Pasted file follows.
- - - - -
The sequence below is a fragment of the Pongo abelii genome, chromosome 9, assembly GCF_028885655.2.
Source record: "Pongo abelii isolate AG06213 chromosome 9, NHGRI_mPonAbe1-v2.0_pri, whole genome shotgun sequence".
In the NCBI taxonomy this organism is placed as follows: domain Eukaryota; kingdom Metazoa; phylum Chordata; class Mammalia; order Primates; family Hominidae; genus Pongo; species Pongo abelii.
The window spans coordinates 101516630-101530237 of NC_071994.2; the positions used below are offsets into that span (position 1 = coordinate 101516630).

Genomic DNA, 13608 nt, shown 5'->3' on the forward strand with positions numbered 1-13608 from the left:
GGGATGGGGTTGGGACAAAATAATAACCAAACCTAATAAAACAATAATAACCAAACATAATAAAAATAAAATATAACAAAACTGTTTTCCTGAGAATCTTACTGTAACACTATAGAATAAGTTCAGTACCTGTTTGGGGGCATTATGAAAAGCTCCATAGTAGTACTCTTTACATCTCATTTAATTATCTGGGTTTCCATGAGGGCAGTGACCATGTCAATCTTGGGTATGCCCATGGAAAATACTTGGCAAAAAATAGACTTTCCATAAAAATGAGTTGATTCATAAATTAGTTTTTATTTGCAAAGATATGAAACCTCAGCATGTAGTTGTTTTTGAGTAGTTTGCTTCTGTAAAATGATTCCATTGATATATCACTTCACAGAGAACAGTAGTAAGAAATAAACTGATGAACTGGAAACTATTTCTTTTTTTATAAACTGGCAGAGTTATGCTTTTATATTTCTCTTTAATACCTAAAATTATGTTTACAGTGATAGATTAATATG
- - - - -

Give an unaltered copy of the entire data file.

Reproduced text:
The sequence below is a fragment of the Pongo abelii genome, chromosome 9, assembly GCF_028885655.2.
Source record: "Pongo abelii isolate AG06213 chromosome 9, NHGRI_mPonAbe1-v2.0_pri, whole genome shotgun sequence".
In the NCBI taxonomy this organism is placed as follows: domain Eukaryota; kingdom Metazoa; phylum Chordata; class Mammalia; order Primates; family Hominidae; genus Pongo; species Pongo abelii.
The window spans coordinates 101516630-101530237 of NC_071994.2; the positions used below are offsets into that span (position 1 = coordinate 101516630).

Genomic DNA, 13608 nt, shown 5'->3' on the forward strand with positions numbered 1-13608 from the left:
GGGATGGGGTTGGGACAAAATAATAACCAAACCTAATAAAACAATAATAACCAAACATAATAAAAATAAAATATAACAAAACTGTTTTCCTGAGAATCTTACTGTAACACTATAGAATAAGTTCAGTACCTGTTTGGGGGCATTATGAAAAGCTCCATAGTAGTACTCTTTACATCTCATTTAATTATCTGGGTTTCCATGAGGGCAGTGACCATGTCAATCTTGGGTATGCCCATGGAAAATACTTGGCAAAAAATAGACTTTCCATAAAAATGAGTTGATTCATAAATTAGTTTTTATTTGCAAAGATATGAAACCTCAGCATGTAGTTGTTTTTGAGTAGTTTGCTTCTGTAAAATGATTCCATTGATATATCACTTCACAGAGAACAGTAGTAAGAAATAAACTGATGAACTGGAAACTATTTCTTTTTTTATAAACTGGCAGAGTTATGCTTTTATATTTCTCTTTAATACCTAAAATTATGTTTACAGTGATAGATTAATATG